But now there's the extravagant stuff. Stuff, humans care about and put it in big letters on the magnet board next to the fridge, because those things presumably define them as a person, most of all a social media person of interest. Hah, and aren't those some wonderfully abstract things to worry about: climate change, pollution, sustainability, which by the way has quickly turned into my number one rage word. Things, world, possibly all that exists needs to endure. Because we want it to. Why does it always have to be so exotic?

I find that people are on a mission of self-denial. They're thinking big and I find that disturbing. Why can't you start small, damnit? It is quite arrogant to want to save a whole planet. What kind of a narcissistic ass starts with the big one? Don't you work your way up towards the big dreams anymore? Go clean up your room, do your taxes, whatever, and if you're still thinking big, why not try not to die of cancer next? That's pretty big, too. That should be a main concern on your way to saving everything. If the whole Lemmy-Bowie-Rickman incident has taught us anything, it is that our number one concern should be our immediate survival. Not on a large scale, but on a very small, singular scale. Don't die, you! Everyone's ass is on the line here, so please make yourself sustainable. The world may not need you, but you need you. What else is there to worry about?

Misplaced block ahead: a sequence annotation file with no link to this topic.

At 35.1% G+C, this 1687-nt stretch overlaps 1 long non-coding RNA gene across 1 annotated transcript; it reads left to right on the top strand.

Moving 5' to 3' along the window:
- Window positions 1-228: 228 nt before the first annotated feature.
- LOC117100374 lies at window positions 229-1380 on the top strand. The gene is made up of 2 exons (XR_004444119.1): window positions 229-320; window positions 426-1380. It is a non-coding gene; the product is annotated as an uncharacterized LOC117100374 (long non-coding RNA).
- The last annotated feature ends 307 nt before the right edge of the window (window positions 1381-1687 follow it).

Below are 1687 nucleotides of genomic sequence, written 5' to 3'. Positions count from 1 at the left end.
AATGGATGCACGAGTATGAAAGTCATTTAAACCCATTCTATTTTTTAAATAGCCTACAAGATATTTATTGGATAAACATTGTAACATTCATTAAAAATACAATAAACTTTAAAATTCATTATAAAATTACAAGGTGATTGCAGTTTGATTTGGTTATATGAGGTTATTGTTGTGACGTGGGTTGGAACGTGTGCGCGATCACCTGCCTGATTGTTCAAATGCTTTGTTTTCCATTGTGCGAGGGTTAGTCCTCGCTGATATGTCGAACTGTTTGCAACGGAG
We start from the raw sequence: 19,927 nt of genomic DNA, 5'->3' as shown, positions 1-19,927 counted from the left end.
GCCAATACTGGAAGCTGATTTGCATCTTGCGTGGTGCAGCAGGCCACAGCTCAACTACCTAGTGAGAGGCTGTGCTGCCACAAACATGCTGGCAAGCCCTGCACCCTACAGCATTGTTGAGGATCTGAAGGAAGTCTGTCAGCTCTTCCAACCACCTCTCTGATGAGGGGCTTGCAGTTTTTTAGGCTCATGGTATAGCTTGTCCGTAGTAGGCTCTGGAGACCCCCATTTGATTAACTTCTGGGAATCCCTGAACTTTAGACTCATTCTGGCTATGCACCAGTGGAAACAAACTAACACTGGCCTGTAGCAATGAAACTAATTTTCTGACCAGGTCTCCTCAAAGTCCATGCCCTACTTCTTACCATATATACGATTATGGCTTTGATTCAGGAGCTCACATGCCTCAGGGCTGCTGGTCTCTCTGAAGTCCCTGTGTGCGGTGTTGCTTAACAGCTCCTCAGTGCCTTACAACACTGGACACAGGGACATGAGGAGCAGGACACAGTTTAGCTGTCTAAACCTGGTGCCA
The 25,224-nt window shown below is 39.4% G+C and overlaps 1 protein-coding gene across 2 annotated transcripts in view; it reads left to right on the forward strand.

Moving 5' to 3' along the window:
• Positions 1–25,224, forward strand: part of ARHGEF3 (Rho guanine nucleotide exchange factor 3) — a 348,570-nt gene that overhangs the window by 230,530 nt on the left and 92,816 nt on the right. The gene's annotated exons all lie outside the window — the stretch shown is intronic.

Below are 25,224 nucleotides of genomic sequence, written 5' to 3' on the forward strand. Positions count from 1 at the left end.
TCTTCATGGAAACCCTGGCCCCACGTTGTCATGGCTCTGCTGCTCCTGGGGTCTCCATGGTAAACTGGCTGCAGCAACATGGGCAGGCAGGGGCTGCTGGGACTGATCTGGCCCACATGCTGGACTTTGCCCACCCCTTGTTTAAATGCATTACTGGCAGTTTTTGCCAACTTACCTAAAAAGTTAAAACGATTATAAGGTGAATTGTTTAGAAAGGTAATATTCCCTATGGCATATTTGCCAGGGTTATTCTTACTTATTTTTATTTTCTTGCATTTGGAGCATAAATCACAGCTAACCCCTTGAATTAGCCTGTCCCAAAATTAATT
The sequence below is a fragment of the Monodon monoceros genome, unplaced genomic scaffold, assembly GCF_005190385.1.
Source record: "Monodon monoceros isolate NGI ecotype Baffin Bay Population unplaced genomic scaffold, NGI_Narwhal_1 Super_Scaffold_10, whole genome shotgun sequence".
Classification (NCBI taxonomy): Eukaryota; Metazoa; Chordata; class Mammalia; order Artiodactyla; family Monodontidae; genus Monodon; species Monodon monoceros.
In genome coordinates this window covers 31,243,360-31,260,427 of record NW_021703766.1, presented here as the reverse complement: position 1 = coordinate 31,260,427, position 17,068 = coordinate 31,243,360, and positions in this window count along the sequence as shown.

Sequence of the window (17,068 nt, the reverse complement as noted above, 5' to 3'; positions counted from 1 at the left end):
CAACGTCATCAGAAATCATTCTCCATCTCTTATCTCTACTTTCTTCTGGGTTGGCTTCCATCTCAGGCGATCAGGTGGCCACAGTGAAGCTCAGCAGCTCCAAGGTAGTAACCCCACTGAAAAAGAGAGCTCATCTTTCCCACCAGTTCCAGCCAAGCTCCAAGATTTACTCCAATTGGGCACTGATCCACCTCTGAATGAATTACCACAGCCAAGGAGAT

Story news about Anoethau

This year, a lot of stuff is about to happen: I'm adding the final touches to my 2012 NaNoWriMo story for it to be published in the last quarter of this year. I'm excited about this story. Interestingly enough, re-reading it, I didn't find it completely horrible. Yes, certain parts were longwinded descriptions, and reflected thoughts. The main character is alone for a certain time of the story and with no dialogue options and no interactions, strange things happen in storytelling. Plus the NaNo requirement of having a story with at least 50000 words demanded a certain creative "redundancy" on my part. I'm excited though, I feel like I can move on from here.

Reading Guy Gavriel Kay's Fionavar Tapestry trilogy reassured me, that re-imaginings of known narratives can be an asset. For his story, he revived some of the Camelot cast, just like I did, but unlike him, I did it in a contemporary setting. Read The Fionavar Tapestry if you get a chance. Guy Gavriel Kay was Tolkien's editor for the Silmarillion, so that should tell you everything you need to know.

I hope you're not turned off of me saying hang in there once again. We're almost there. I still need a website, but hubby promised to help me with that. And amongst other things, hubby is a website wizard, and a tech-fex if anything else. OK, enough pampering, back to work.